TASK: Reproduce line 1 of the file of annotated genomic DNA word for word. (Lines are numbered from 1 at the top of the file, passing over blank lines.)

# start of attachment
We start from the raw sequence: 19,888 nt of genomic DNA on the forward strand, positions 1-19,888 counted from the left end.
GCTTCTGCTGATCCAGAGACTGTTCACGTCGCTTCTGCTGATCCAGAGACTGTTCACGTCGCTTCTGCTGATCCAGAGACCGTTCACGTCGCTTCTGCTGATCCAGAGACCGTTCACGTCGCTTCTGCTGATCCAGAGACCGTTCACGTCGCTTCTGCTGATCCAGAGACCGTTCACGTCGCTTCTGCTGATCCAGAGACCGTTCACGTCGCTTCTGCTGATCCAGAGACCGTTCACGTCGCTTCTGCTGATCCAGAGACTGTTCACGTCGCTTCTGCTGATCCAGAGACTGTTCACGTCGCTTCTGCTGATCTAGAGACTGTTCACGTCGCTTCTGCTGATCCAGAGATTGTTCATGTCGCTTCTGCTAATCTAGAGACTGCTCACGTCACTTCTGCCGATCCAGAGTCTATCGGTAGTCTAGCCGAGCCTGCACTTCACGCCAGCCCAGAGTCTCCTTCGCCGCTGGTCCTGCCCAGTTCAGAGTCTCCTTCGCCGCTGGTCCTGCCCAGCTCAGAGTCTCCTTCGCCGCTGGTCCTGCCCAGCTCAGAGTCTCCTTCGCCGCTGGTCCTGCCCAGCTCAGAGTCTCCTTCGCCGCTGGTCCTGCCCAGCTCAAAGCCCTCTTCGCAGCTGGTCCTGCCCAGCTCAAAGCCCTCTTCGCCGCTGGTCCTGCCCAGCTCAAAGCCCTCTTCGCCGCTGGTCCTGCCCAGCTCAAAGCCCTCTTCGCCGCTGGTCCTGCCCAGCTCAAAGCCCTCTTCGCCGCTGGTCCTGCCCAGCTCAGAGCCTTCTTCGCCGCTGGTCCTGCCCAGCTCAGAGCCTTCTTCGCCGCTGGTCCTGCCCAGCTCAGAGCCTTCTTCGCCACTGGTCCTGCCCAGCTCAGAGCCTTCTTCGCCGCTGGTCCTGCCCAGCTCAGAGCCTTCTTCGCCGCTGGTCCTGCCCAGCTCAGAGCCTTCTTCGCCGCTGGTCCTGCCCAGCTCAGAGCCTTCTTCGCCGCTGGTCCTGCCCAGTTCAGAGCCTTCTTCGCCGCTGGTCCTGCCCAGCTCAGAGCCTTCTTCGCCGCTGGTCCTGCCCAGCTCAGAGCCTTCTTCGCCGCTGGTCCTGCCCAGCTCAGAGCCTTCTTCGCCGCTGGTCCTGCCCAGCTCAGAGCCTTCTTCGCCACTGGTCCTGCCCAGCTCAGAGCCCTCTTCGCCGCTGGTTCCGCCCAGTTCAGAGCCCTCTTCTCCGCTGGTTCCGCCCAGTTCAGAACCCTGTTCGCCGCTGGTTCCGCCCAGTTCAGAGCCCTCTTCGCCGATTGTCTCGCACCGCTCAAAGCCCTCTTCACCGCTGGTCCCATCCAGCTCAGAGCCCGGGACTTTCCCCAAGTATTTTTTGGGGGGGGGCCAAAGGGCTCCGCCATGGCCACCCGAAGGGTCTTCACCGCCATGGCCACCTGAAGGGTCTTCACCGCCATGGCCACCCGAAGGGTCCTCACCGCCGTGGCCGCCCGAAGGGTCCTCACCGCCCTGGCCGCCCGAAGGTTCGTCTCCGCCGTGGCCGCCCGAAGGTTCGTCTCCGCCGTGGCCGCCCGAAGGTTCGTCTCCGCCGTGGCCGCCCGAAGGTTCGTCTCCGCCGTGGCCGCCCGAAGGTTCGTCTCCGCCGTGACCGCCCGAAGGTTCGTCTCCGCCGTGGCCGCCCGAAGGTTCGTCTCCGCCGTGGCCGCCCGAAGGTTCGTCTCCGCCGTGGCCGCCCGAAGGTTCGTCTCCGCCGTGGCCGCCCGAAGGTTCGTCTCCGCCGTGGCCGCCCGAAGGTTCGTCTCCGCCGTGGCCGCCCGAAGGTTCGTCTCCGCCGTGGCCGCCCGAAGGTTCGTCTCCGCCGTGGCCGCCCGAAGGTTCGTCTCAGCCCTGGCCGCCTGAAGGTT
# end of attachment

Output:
We start from the raw sequence: 19,888 nt of genomic DNA on the forward strand, positions 1-19,888 counted from the left end.